Asylum-Seeking Families Separated by Trump Administration File Claims Seeking Compensation

KRMFL, in cooperation with the National Immigrant Justice Center, American Immigration Council, and Arnold & Porter, filed legal claims today on behalf of six asylum-seeking families who were separated at the southern border. The families were victims of the Trump administration’s cruel and illegal family separation policy.

The separation policy subjected the mothers and their children, as young as five years old, to irreparable psychological harm at the hands of the federal government. Indeed, that harm was the very point of the policy: numerous high-level officials, including President Trump himself, celebrated the deterrent effect they expected a policy that inflicted such distress and suffering would have.

The mothers were offered no information about the whereabouts or well-being of their children, from whom they were separated for months at a time. “It was the worst moment of my life, when officers tore my crying daughter from my arms,” said Leticia, one of the claimants. “I didn’t know where she was going or when I’d see her next — and I couldn’t tell her she’d be safe. It was four months and one day until I saw her again…. We came to the U.S. because we feared for our lives in Guatemala, but rather than offering us safety, the U.S. government has scarred my daughter and me for life.”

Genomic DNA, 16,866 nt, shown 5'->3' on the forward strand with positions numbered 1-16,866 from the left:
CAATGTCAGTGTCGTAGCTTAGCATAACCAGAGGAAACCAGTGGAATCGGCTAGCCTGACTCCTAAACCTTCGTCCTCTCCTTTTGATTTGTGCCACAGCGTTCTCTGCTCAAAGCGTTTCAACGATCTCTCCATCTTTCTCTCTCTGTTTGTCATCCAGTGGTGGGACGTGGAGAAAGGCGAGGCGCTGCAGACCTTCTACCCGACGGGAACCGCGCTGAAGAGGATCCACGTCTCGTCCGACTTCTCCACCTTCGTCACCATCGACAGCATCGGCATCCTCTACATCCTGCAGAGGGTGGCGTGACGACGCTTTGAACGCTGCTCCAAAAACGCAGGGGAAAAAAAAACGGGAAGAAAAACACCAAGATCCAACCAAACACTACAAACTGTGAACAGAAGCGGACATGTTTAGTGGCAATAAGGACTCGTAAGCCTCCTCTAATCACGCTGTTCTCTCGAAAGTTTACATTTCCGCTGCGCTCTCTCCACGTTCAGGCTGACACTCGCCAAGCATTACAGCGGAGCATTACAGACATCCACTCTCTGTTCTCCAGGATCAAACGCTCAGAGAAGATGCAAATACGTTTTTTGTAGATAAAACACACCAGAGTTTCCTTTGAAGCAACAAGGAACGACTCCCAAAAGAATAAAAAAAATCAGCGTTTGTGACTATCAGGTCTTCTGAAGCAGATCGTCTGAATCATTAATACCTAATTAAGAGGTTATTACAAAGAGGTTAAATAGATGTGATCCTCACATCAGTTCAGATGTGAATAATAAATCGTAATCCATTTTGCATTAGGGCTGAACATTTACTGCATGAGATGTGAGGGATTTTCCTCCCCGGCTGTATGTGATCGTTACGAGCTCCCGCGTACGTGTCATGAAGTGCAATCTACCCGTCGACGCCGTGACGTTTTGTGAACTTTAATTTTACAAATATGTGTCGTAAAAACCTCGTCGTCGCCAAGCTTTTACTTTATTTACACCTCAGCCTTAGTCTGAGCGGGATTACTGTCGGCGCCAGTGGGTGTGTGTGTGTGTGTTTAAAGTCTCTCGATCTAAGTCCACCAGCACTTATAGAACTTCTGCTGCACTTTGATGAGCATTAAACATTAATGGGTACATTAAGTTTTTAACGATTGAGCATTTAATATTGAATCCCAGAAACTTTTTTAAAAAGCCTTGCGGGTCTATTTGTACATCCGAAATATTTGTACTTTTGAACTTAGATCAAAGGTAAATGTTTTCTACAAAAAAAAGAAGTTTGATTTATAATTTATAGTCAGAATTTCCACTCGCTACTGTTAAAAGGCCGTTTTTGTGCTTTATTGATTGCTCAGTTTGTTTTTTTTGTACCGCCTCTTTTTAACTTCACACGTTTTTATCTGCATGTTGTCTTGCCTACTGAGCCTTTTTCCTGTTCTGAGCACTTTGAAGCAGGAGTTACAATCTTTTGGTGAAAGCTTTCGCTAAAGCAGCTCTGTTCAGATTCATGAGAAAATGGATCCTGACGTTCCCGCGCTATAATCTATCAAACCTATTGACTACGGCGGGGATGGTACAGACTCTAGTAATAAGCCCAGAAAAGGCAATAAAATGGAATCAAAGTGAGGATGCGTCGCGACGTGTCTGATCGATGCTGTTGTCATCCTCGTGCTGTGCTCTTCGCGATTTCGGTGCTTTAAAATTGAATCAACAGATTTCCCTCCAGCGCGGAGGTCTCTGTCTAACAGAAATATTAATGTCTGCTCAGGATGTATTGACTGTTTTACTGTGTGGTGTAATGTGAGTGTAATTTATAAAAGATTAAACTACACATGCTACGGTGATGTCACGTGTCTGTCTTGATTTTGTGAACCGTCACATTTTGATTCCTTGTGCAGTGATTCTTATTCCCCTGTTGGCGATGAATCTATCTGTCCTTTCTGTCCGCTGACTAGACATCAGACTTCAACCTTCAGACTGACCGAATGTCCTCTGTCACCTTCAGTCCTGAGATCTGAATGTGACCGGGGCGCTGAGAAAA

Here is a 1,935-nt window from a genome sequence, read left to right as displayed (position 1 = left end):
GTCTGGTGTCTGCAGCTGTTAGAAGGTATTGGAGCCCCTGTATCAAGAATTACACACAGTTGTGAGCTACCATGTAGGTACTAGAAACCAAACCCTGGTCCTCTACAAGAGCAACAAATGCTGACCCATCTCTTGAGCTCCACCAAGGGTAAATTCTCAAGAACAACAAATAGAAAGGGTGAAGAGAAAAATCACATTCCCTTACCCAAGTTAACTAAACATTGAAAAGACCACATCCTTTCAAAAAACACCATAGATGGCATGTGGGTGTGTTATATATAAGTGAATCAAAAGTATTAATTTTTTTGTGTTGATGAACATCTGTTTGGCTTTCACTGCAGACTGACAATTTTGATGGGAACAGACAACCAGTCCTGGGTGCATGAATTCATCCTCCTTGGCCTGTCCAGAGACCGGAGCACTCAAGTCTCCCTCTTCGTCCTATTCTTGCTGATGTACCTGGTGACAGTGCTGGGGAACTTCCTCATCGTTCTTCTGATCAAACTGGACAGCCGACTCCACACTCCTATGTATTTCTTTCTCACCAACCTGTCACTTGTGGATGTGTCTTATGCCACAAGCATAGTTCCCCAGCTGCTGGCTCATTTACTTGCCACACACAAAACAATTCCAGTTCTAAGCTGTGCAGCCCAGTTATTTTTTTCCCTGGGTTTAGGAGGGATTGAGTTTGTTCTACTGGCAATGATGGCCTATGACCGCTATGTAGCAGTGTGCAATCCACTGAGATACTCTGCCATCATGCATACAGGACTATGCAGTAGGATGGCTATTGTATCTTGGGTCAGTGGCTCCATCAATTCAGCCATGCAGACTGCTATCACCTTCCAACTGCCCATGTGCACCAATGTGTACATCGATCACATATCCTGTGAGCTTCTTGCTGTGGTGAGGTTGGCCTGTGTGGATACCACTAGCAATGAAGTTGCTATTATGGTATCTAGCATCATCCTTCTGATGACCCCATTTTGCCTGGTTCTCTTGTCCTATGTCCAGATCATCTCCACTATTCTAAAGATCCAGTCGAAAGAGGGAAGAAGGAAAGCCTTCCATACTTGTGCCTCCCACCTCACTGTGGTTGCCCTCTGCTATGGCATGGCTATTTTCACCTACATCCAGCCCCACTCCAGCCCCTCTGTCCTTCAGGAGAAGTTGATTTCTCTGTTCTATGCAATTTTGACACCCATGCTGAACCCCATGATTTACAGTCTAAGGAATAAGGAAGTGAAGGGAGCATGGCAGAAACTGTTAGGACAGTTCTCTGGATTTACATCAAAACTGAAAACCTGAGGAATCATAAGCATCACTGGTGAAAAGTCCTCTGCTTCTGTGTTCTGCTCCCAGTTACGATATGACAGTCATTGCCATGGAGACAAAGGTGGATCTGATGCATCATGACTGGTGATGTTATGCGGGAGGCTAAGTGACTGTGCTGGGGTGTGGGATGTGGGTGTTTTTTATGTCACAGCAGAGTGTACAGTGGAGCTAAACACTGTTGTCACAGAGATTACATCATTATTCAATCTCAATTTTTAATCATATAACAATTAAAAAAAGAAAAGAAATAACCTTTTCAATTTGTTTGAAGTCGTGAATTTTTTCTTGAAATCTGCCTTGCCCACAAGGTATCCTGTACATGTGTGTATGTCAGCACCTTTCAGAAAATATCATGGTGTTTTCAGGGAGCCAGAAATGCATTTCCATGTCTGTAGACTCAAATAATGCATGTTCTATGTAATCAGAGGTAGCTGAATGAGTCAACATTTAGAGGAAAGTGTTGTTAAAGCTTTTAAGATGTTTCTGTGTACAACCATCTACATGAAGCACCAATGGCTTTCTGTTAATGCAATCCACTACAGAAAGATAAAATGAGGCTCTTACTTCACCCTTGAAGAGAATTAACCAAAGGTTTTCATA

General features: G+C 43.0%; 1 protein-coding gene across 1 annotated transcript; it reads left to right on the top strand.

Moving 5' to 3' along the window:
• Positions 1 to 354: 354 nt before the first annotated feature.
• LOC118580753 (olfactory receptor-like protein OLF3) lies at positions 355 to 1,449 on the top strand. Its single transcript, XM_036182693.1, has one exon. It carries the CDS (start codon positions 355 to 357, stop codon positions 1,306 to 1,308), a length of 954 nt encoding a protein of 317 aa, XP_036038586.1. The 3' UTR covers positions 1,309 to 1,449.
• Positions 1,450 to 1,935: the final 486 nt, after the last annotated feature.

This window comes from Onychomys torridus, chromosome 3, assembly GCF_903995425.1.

Medical practitioners who examined the families found that they exhibited symptoms of Post-Traumatic Stress Disorder (PTSD), insomnia, loss of appetite, chronic headaches, excruciating chest pains, severe anxiety, and dramatic weight and hair loss. This is consistent with research around the consequences of separating children from their parents at a young age. That research reveals damage lasting into adulthood, as well: “Separation and the resulting fear and trauma cause toxic stress, and this can have a lasting impact on a child’s developing brain,” said Dr. Minal Giri, chair of the Illinois chapter of the American Academy of Pediatrics’ Refugee Immigrant Child Health Initiative. “It puts children at risk for developmental delays, regression and emotional problems. Long-term research has tied this level of toxic stress in children to high blood pressure, heart disease, diabetes and other chronic illnesses as adults.”

Each claimant seeks $3 million for the government’s intentional infliction of emotional distress. The claims, filed with the Department of Homeland Security and the Department of Health and Human Services, will allow the families to file lawsuits in federal court if the government refuses to settle within six months.

In total, the U.S. government has admitted to separating more than 2,700 children from their parents or guardians after they crossed the southwestern U.S. border. Recent reports indicate that the number of families separated may have been much higher.

To read the claims, please visit the American Immigration Council’s website.

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